Top 5 Ways to Facilitate Communication between Internal Auditing and Operations

By: Andrea Roope, Quality Assurance Manager


“In many ways, effective communication begins with mutual respect, communication that inspires, and encourages others to do their best.”-Zig Ziglar


When working as internal audit, sometimes, communicating with Operations can be challenging. More often than not, the words “Quality Assurance” or “Internal Audit” are usually associated with negativity. Let’s face it, there’s no easy way to spin internal auditing without having to tell Operations where the gaps are in their processes and, constructive or not, most people don’t like to be criticized. Like Zig Ziglar said, there has to be mutual respect. Without it, there will be a lack of communication and encouragement within the company, so how do you go about building that mutual respect? Here are 5 of the top ways to do so –

  1. Be honest – no surprises. The first thing you should always remember as an internal auditor, is to be honest. Be upfront about what you plan to audit for. Before beginning any internal audit, you should provide Operations with an audit plan that explains exactly what you plan on doing. Give them the opportunity to provide feedback or make (reasonable) changes. Also, provide the managers with a copy of the audit checklists and encourage them to share them with their teams, so that everyone is aware of what’s going on, not just upper or middle level management. This will help eliminate any “surprises” of what’s forthcoming.
  2. Be positive. As an internal auditor, it is your job to point out gaps in processes, what they did wrong, or what they could do better. But what did they do right? Make it part of your monthly report to management to include the positive side of what they did as well. Point out a specific employee who, based on your review, always does their part of the process correctly, or a process that your audits show is working as it should. Maybe even acknowledge a manager who took action to effectively correct an issue.
  3. Don’t be afraid to ask questions, but do so without making it a challenge. It’s an auditor’s job to ask questions. However, when a question is asked in a challenging way, it is likely that you could put the person on the receiving end on the defense. This also leads back to having mutual respect between the two lines of business. For example: “Why didn’t you complete the task?” This question tells the person that you already feel as if they failed, when in reality there could be a good explanation. A better question to ask would be: “I noticed that there is a pattern of non-conformances for this task. Is this something you could take a look at?” By asking the question in this way, it gives the person the chance to review the issue and provide a more informed response instead of feeling like they need to defend themselves.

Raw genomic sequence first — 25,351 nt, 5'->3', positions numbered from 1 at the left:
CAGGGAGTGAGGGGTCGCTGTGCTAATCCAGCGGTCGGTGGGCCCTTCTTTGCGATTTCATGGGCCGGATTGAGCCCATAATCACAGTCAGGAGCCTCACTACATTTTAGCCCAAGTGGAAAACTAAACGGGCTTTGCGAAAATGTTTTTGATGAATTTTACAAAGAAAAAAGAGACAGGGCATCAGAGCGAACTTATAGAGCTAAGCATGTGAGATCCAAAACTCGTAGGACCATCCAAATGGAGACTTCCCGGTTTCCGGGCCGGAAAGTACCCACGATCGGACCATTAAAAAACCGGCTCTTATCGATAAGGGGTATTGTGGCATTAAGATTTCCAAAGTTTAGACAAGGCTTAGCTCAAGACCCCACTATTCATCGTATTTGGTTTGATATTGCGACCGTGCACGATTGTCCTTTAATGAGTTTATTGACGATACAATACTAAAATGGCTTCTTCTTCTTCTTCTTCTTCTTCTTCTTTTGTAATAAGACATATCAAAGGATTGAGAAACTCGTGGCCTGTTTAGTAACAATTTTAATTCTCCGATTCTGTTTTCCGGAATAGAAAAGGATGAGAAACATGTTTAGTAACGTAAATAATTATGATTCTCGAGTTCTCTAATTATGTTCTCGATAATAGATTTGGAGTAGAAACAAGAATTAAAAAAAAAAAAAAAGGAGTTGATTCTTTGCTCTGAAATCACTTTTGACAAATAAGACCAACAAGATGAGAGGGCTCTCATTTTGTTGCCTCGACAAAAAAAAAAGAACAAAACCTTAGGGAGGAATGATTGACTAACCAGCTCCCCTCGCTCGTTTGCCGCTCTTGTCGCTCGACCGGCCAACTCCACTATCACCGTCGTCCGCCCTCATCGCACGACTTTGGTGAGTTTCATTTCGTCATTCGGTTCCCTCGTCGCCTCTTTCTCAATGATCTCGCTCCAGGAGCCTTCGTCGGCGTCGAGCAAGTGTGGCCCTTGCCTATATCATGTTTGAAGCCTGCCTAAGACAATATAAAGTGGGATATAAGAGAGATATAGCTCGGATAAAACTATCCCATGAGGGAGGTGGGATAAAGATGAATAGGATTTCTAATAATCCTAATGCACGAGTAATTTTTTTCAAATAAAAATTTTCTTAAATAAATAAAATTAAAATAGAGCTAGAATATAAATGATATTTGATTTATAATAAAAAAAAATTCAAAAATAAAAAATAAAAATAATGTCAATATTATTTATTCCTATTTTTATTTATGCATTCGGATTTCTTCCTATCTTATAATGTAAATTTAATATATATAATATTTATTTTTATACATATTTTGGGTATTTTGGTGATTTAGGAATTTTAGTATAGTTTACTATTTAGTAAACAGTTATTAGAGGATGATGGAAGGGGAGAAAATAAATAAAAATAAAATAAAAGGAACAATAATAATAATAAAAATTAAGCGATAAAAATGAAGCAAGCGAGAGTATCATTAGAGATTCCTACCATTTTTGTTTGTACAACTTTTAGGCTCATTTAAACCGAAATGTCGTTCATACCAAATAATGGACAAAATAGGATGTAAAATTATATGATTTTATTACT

4. Give realistic recommendations. Consider available resources before making recommendations. If Operations doesn’t think it can be done – they’re going to stop listening to your recommendations. When reviewing audit results and non-conformances, feel free to provide the manager with a recommendation. If it is something outside of Operation’s power, such as hiring more staff or even replacing people with technology, then the likelihood of the recommendation being implemented is slim.
  5. Participate. Ask Operations to include you in on any upcoming trainings or recurring department meetings. It’s best to not to make any recommendations without the knowledge to back it up. Internal auditors expect Operations to know what the process is, but we should also have a general idea of it as well. Understanding how Operations develops their processes can help an auditor better understand some of the gaps and provide better feedback. This also shows Operations that you take an interest in what they do as well as making you more efficient at your job as an auditor.

At the end of the day, Compliance and Operations have to stick together understand each other and work towards the same goal. Author, speaker, and executive coach, Joel Garfinkle, once said “Make sure you are understood. Don’t blame the other person for not understanding. Instead, look for ways to clarify or rephrase what you are trying to say so it can be understood.” Never assume that Operations fully understands you or that you fully understand Operations. Compliance and Operations may be separated by function, but it’s by a thin line at best.